23:50 In the evening after all the other work was done. We all had to go out and work in the gardens. We had to Hole or my sister died. One of our favorite things were cut the tomato worms into around with scissors better than whole whole and lead your mom with candy sings up or throw them in The Root Cellar for the winter time. It was carefully he was very careful that were filled.

24:48 That was your life. There was no there was no safety net. There was no social security in the sing that their bugbear was the County Farm if I had to go to the County Farm, which was where North Country library system is armed and the Black River Farm and the men but if you couldn't if you didn't have enough money to retire is going to take care of yourself. That's what you had to do.

25:44 Yeah, I was just thinking your mom so much food your brother Uncle Bill who lives in the house that you grew up in send it down in the cellar still Arkansas preserve indoor plumbing some of our relatives to go to visit.

26:31 I don't know if my parents put it in the house or if it was there when it came to be your parents work 7 days a week. They didn't take Sunday off. Well, they wouldn't do anything that they didn't have to do nail King important and then was quite from 41 42 from there on till then once we could afford at my father insisted we go out to dinner on Sunday.

27:31 Movies that night

27:45 Add that only a weekend night might have been only Saturday and Sunday nights Frank family. And so they did they need it.

28:26 Oh, I know one time my father had hey cut, and he thought he had to get it in because it was going to rain or something and it was a Sunday.

28:40 He went out and got the hay on the wagon was bringing the wagon back to the barn and he hit a bump or something and he had to put it and put the because it was you know.

29:11 Not really sure how far he got into he had to be there and obviously the summer but for plowing in the fall in for planting in the spring and there was nothing to do on the farm he would go to school so I don't think I've been doing for fun right there when they left.

30:11 I'm or whatever if my list of numbers add up, but he wouldn't you you were the only one my mother had an uncle.

30:50 Who apparently was well off, but he had no children and I don't know how I don't know if my mother was the only one to receive an inheritance or if there were several people that I don't know how much it was but this was before she was married now imagine the hard times.

31:45 Tempting until then you stayed on the farm and help your brother run the farm when your mom died.

32:06 When your father dies it wasn't worth enough money to see her through when my brother was 13 years old. He went to school he would get up to the mail think my mother would take him to school. The school was very understanding. He never had a first. Class B homework.

32:50 He worked until 2005 probably because he knew he had to

33:17 Had to listen in class and get out of class what he could because he couldn't do homework cuz it sounds like an incredibly hard-working family all around and never.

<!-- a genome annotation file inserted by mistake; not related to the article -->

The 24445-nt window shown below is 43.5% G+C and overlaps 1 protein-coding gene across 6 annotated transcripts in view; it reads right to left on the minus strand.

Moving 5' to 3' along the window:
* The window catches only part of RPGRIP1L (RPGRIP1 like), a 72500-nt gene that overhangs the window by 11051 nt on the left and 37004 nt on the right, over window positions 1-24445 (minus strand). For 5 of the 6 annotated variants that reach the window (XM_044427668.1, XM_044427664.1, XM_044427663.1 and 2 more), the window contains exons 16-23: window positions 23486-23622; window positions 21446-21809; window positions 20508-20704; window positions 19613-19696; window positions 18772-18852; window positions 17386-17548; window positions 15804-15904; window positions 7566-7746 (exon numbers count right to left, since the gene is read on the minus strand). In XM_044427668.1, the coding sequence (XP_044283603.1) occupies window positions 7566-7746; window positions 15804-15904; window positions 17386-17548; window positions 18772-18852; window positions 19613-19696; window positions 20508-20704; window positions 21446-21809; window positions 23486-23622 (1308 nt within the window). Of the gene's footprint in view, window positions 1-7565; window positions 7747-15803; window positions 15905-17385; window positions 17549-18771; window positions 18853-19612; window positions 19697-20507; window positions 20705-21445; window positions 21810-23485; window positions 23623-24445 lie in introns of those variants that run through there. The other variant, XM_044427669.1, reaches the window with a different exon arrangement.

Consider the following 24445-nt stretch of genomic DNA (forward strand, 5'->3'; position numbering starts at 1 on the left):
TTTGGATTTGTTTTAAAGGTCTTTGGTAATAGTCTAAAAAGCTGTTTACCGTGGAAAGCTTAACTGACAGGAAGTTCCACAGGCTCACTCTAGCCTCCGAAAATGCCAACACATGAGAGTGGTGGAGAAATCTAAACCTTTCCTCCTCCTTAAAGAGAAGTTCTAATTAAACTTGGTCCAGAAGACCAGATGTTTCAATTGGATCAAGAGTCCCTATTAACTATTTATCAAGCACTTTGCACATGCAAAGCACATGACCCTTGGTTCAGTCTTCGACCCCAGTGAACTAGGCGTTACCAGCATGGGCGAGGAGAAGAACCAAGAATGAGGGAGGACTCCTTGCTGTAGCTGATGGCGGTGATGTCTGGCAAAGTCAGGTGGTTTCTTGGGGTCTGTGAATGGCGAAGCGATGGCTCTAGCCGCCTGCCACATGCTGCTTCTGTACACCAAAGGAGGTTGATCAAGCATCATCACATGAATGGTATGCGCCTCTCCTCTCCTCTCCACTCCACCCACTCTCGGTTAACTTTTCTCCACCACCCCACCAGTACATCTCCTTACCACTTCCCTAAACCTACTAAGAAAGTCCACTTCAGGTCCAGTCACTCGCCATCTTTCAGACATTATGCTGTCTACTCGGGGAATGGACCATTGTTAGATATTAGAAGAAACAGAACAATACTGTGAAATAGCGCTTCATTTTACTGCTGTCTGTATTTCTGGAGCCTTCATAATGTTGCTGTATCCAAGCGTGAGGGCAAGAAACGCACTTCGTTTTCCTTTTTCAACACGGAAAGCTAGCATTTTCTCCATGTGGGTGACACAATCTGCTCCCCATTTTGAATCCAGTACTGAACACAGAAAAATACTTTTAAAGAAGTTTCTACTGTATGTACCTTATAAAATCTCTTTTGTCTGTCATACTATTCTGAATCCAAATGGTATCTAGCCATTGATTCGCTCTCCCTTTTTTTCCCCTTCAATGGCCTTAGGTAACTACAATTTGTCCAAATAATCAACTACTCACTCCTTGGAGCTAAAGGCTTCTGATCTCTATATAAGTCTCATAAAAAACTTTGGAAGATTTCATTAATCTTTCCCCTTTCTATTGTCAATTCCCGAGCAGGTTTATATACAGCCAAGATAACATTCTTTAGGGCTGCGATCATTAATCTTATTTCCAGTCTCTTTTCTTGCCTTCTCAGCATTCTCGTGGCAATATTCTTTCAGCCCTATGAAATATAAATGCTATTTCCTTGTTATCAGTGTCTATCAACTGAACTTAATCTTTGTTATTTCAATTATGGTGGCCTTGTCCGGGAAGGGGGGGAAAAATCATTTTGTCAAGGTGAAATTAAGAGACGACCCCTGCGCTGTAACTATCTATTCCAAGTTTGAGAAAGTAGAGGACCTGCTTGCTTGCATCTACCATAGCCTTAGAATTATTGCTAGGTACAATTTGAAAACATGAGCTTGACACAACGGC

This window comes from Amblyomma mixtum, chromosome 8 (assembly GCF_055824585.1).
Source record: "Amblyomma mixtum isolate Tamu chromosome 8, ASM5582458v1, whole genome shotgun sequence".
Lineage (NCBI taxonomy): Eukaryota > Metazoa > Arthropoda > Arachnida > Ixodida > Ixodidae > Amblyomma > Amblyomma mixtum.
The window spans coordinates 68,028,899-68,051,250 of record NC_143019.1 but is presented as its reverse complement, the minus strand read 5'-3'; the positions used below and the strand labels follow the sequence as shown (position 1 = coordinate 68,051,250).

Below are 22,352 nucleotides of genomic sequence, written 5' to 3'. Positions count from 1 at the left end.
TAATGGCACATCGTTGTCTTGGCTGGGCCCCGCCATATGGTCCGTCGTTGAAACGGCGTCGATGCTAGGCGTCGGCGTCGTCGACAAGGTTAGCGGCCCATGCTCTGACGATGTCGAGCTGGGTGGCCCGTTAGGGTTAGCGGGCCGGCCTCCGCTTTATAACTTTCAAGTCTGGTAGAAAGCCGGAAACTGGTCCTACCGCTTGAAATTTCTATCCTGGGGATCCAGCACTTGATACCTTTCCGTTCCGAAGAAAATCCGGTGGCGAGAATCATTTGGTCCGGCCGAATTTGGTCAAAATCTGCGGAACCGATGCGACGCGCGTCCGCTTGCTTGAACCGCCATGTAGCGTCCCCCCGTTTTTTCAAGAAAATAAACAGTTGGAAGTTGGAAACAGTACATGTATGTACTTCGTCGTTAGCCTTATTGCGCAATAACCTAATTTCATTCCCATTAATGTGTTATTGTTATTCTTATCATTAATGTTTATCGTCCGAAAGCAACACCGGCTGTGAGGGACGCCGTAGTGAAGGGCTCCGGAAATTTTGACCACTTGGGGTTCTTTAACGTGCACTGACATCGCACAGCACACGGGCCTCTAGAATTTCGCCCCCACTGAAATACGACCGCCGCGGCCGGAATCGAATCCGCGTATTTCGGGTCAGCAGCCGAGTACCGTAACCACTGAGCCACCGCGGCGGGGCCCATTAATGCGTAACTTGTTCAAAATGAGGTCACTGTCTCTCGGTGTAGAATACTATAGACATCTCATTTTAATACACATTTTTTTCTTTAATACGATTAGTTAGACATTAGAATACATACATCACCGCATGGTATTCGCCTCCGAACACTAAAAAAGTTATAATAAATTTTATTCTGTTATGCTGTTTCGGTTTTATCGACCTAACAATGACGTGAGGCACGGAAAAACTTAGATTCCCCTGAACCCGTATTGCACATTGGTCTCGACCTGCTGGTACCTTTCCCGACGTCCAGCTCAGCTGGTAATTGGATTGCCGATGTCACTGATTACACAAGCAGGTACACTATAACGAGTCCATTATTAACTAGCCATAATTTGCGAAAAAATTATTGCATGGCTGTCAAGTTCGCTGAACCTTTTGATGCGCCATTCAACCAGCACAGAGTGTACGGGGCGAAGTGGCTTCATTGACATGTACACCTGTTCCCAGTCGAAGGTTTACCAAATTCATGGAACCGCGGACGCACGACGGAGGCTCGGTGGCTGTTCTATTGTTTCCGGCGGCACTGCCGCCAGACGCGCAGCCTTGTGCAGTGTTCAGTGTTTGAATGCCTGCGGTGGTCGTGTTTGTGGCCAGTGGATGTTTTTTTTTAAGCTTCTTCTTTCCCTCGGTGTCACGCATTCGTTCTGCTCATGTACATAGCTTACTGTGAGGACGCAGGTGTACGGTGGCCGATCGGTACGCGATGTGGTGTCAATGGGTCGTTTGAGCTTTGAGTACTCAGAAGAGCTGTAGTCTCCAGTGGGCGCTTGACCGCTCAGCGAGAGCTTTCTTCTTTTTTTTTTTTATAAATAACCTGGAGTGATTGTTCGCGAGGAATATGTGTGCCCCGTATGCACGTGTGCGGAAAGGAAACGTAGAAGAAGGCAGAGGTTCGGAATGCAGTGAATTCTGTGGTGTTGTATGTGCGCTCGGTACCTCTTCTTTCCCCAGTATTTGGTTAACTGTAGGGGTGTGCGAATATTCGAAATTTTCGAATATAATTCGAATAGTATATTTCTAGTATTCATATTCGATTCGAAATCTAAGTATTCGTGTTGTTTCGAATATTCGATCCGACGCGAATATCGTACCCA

33:29 Never think twice about the fact that he had to work so hard but it's just the way things were and then you were a teacher and you were working on the farm in the evening.

34:05 Is there anything else we should know about life on the farm?

34:13 I say so we've got a list of questions here and you wrote that cows dried up in the station before the milk was for the good milk the milk. If it was not then you sent your mail to Sonos Factory and the milk factory was asked for the cheese factory. I never take any kind of milk to the cheese factory, but because it was so hard to move the milk in the winter. They usually would dry up the cows in the winter and then

35:13 Advantage of other powers Woods in the spring has a little calves when the weather was good and by the next winter pretty well on their way, so the family and my parents in the winter would pick a room in the house and do it over. I just wanted to quickly squeezin Just for future Generations. Could you describe what your parents or like like personality-wise?

35:58 I mean obviously hard-working go to that thing very very kind. He's very sweet very gentle the artwork in Hayfield with him all the time. And that first year when I was 7 years old and driving the horses. I broke the wagon tongue three times one time was right just before a storm was coming in and hit we were in a hurry to get the heian and I broke the wagon tongue and he never said anything that would break your heart. If you say I wish you hadn't done that. I wish I was the king and I told her father doted on her that she and her brothers so she was kind of spoiled but she was

36:58 Do you like being outdoors and I think he likes working on the farm, but she's the one that

37:07 Enforce the rules and regulations times. It was too hard for her. I think sometimes you're all that hard work. If something went wrong on the one hand on the other hand and then going to be as bad as some of the other things.

37:56 And you said that you've told me before that you're her mother lived with you and she was dying. Yeah, and that your mom had two on top of everything else tattoos get to care for her own mother as her mother was dying and senile and had she was really a mean person her because he was because of the government listen to try to give her a glass of water and she throw it at you and she was very very hard to deal with wrap it up.

38:56 And a wonderful mother

38:59 Thank you. Make sure that

39:25 Good childhood good life again.

39:29 My grandchildren